Frequently Asked Questions

What is a Genetics Consultation?
A genetics consultation involves evaluation of an individual or family for one or more of the following: Confirming, diagnosing or ruling out a genetic condition

■ Identifying medical management issues

■ Calculating and communicating genetic risks

■ Providing or arranging for psychosocial support
Who Should Have a Genetics Consultation?
Individuals and families who are concerned about a genetic disease may benefit from a genetic consultation whether or not testing is available for that condition. Many people are seeking information and coping strategies as much as test results.

Reasons for referral for a genetics consultation are often grouped by age: Preconception/Prenatal, Pediatric, and Adult. Common reasons for referral are given below, but these lists are not exhaustive.

Consult your local genetics clinic to determine whether a genetics referral is appropriate.
Who provides genetic counseling?
Medical geneticists (je-NET-uh-sists) and genetic counselors are trained to help families understand genetic disorders. Medical geneticists usually are doctors. They perform physical exams when needed and also help educate patients about genetic disorders. Genetic counselors give information about risk factors and explain genetic tests that are available. Individuals or couples can use this information as they make decisions about becoming parents. For people who are concerned about their family history, genetic counselors can:

■ Provide complete and accurate information about a specific disorder

■ Determine a couple’s risk of having a child with a particular disorder

■ Provide information about tests that can tell if a baby has a disorder before he or she is born
Do genetic counselors do gene therapy or cloning?
Genetic counseling is a process in which a genetic counselor educates families or individuals about their risk of passing on a genetic predisposition for certain disorders to future generations or of having inherited a disorder, themselves. Gene therapy is the highly technical science of altering genes. For example, genetic technologies have recently led to a new treatment for cystic fibrosis using gene therapy. Genetic counselors may discuss gene therapy in specific disorders, but they are not the professionals who conduct research or carry out the process .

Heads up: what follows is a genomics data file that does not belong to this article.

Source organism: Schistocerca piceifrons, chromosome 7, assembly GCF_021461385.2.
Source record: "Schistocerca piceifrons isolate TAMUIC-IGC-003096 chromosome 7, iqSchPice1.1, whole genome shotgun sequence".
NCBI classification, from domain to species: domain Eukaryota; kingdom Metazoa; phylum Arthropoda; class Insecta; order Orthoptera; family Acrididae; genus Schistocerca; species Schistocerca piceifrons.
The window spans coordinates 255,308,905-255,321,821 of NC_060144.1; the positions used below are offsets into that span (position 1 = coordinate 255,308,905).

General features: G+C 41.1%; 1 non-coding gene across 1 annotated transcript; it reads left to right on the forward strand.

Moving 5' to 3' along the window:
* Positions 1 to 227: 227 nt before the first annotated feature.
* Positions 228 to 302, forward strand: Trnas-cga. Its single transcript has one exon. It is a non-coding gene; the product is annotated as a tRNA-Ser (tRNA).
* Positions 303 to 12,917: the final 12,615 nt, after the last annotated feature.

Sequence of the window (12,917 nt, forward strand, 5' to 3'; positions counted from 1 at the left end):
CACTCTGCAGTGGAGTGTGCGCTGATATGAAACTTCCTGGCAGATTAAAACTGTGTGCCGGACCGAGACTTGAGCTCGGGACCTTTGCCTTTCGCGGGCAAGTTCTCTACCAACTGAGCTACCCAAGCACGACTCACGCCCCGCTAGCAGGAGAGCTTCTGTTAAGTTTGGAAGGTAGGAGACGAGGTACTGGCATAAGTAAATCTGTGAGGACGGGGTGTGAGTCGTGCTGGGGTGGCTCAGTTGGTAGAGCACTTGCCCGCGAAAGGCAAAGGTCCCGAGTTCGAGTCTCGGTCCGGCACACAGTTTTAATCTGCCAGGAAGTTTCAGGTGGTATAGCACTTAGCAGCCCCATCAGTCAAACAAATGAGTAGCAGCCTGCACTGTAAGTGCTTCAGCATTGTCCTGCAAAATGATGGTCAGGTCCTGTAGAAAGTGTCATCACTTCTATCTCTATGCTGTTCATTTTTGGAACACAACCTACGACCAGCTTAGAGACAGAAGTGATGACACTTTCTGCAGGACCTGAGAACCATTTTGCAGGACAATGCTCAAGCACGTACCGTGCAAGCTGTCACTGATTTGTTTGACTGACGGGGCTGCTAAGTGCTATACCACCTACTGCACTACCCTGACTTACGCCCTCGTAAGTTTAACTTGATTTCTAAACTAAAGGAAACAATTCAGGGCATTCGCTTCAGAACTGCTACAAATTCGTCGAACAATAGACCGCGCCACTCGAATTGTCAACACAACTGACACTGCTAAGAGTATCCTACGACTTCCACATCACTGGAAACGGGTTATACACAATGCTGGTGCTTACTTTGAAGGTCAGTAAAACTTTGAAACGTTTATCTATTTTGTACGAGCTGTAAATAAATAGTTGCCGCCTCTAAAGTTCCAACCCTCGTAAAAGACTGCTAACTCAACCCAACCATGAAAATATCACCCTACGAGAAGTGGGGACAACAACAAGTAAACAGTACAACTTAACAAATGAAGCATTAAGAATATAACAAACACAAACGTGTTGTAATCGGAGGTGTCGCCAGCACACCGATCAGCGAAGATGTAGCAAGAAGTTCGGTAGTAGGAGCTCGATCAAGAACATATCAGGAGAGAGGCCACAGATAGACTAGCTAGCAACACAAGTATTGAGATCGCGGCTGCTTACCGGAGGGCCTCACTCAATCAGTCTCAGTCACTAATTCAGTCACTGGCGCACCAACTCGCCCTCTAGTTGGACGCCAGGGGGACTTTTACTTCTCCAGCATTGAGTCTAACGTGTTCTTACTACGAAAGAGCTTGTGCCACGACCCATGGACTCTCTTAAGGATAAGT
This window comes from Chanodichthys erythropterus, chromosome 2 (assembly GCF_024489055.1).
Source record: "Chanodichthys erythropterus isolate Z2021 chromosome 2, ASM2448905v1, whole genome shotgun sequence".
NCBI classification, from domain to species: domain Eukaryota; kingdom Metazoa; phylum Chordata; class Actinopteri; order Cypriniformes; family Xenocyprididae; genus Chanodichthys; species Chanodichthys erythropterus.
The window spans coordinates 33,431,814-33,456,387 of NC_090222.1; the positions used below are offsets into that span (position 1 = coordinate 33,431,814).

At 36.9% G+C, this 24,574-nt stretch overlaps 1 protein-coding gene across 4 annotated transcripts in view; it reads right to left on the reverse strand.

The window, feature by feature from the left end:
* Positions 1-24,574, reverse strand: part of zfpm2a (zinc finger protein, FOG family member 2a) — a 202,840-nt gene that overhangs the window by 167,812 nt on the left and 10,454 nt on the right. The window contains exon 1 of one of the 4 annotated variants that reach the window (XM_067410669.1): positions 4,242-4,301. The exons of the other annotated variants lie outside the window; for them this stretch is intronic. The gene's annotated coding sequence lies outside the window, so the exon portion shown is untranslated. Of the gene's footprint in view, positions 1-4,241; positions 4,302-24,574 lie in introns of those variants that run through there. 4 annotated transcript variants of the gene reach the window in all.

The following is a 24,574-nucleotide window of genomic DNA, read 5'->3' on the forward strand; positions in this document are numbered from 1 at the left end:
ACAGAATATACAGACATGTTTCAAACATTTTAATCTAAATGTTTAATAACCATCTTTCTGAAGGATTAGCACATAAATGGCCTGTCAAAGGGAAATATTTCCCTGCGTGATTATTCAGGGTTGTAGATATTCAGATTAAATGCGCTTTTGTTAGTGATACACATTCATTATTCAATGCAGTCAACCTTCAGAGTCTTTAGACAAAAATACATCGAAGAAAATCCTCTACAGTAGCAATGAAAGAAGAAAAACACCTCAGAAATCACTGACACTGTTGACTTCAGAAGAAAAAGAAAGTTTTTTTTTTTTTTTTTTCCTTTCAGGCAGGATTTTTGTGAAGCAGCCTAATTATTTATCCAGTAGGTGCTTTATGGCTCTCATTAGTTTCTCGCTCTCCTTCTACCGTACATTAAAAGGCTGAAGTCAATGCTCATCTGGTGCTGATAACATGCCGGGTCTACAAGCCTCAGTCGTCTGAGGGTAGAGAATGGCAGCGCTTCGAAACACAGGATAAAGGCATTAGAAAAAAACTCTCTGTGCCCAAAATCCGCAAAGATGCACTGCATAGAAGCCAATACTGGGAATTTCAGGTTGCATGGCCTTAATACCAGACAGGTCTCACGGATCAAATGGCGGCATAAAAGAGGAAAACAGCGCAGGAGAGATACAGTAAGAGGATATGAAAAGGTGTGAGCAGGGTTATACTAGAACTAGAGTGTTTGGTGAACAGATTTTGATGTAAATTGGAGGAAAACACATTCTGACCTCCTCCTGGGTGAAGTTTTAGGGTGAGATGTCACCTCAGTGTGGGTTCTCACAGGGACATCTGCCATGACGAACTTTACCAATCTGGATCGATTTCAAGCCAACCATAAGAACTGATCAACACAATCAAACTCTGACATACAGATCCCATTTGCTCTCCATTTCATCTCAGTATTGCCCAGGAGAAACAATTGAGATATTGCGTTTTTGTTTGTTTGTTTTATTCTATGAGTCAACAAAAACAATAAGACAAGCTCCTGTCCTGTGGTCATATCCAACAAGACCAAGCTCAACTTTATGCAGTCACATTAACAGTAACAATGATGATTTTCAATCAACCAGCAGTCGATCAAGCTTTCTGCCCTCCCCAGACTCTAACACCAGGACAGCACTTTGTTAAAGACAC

This is my first visit to a genetic counselor. What can I expect?
Genetic counselors frequently speak to clients about complex scientific and emotional topics. Usually the issues involve genetic conditions or birth defects or possibilities of those things occurring. The topic you bring to the genetic counseling session may determine the content of the discussion however you can expect the genetic counselor to have specialized knowledge and be able to answer your questions, maybe even to anticipate some of your questions. Often, the genetic counselor acts as an interpreter for the medical information and a support person if the information turns out to be stressful. Your genetic counselor may ask extensive questions about your family history, as this is the way we understand inheritance patterns. It might be helpful for you to use the opportunity of a pending genetic counseling visit to research the health and medical conditions of extended relatives.
It sounds complicated. How can I remember all the technical details?
Your genetic counselor usually has access to brochures, booklists and summaries about the technical information that was discussed at your session. You may get a written summary or this may be sent to your medical records. Confidentiality is a high priority for genetic counselors.

■ a genetic disorder (such as cystic fibrosis)

■ a birth defect (such as cleft lip)

■ a chromosome abnormality (such as Down’s syndrome)

■ mental retardation

■ have had repeated pregnancy losses (miscarriages or stillbirths)

■ are having difficulty becoming pregnant

■ have been exposed to anything that may have a harmful effect on an unborn child. The technical name for things that can harm an unborn child is teratogen (TER-ah-toe-jen). This includes:
◦some medicines
◦street drugs
◦some infections

■ are age 35 or older

■ are of African American, Ashkenazic Jewish, or Mediterranean ancestry, or belong to another ethnic group with a high risk for certain genetic diseases

■ are interested in prenatal diagnosis

■ have been told your pregnancy may be at high risk for complications or birth defects based on results of an ultrasound (sonogram) or blood test

Who can benefit from a genetic counselor?
If you are pregnant or planning to become pregnant, you could benefit from genetic counseling if you have a family history of
Others who can benefit from genetic counseling include those who:
■ have a family history of cancer and wish to know their risk for developing cancer and ways to reduce this risk

■ have failed to develop adult sexual characteristics: for example, men who do not

■ develop facial hair or whose voices do not become deeper, and women who do not develop breasts or have menstrual periods